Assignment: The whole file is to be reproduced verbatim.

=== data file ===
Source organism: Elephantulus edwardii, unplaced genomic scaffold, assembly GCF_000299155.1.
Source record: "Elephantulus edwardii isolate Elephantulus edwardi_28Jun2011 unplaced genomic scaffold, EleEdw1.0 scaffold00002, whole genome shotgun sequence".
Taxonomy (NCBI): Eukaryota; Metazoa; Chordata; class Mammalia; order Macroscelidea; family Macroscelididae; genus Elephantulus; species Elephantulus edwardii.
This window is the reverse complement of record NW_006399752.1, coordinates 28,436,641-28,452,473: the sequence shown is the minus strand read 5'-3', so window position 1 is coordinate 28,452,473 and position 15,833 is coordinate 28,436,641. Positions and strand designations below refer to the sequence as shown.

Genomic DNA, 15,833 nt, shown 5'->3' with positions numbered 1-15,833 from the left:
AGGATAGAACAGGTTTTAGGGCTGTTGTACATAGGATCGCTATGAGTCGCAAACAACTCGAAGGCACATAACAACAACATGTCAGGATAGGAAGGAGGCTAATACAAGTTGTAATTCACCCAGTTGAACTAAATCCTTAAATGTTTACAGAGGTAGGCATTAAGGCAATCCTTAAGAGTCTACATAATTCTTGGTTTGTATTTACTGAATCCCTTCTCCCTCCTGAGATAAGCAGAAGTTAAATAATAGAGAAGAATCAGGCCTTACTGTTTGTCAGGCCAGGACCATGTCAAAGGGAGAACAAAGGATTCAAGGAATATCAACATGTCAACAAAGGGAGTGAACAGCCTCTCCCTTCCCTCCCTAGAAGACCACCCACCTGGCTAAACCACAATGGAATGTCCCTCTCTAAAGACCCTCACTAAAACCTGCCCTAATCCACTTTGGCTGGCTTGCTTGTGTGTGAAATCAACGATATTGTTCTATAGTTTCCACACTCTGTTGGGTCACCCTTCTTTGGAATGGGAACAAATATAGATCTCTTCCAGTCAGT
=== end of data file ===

Source organism: Elephantulus edwardii, unplaced genomic scaffold, assembly GCF_000299155.1.
Source record: "Elephantulus edwardii isolate Elephantulus edwardi_28Jun2011 unplaced genomic scaffold, EleEdw1.0 scaffold00002, whole genome shotgun sequence".
Taxonomy (NCBI): Eukaryota; Metazoa; Chordata; class Mammalia; order Macroscelidea; family Macroscelididae; genus Elephantulus; species Elephantulus edwardii.
This window is the reverse complement of record NW_006399752.1, coordinates 28,436,641-28,452,473: the sequence shown is the minus strand read 5'-3', so window position 1 is coordinate 28,452,473 and position 15,833 is coordinate 28,436,641. Positions and strand designations below refer to the sequence as shown.

Genomic DNA, 15,833 nt, shown 5'->3' with positions numbered 1-15,833 from the left:
AGGATAGAACAGGTTTTAGGGCTGTTGTACATAGGATCGCTATGAGTCGCAAACAACTCGAAGGCACATAACAACAACATGTCAGGATAGGAAGGAGGCTAATACAAGTTGTAATTCACCCAGTTGAACTAAATCCTTAAATGTTTACAGAGGTAGGCATTAAGGCAATCCTTAAGAGTCTACATAATTCTTGGTTTGTATTTACTGAATCCCTTCTCCCTCCTGAGATAAGCAGAAGTTAAATAATAGAGAAGAATCAGGCCTTACTGTTTGTCAGGCCAGGACCATGTCAAAGGGAGAACAAAGGATTCAAGGAATATCAACATGTCAACAAAGGGAGTGAACAGCCTCTCCCTTCCCTCCCTAGAAGACCACCCACCTGGCTAAACCACAATGGAATGTCCCTCTCTAAAGACCCTCACTAAAACCTGCCCTAATCCACTTTGGCTGGCTTGCTTGTGTGTGAAATCAACGATATTGTTCTATAGTTTCCACACTCTGTTGGGTCACCCTTCTTTGGAATGGGAACAAATATAGATCTCTTCCAGTCAGT